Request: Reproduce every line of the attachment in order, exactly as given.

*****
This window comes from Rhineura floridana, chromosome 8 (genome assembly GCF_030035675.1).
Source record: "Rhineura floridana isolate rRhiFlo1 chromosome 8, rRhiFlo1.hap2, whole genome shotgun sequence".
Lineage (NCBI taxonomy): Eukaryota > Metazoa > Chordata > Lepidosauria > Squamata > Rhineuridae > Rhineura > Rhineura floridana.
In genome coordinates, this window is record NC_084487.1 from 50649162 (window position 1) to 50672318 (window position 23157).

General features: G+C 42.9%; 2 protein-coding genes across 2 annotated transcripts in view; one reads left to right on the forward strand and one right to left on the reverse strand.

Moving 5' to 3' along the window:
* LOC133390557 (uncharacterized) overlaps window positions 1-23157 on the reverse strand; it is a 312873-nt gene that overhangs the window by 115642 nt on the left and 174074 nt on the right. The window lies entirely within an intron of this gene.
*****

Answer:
This window comes from Rhineura floridana, chromosome 8 (genome assembly GCF_030035675.1).
Source record: "Rhineura floridana isolate rRhiFlo1 chromosome 8, rRhiFlo1.hap2, whole genome shotgun sequence".
Lineage (NCBI taxonomy): Eukaryota > Metazoa > Chordata > Lepidosauria > Squamata > Rhineuridae > Rhineura > Rhineura floridana.
In genome coordinates, this window is record NC_084487.1 from 50649162 (window position 1) to 50672318 (window position 23157).

General features: G+C 42.9%; 2 protein-coding genes across 2 annotated transcripts in view; one reads left to right on the forward strand and one right to left on the reverse strand.

Moving 5' to 3' along the window:
* LOC133390557 (uncharacterized) overlaps window positions 1-23157 on the reverse strand; it is a 312873-nt gene that overhangs the window by 115642 nt on the left and 174074 nt on the right. The window lies entirely within an intron of this gene.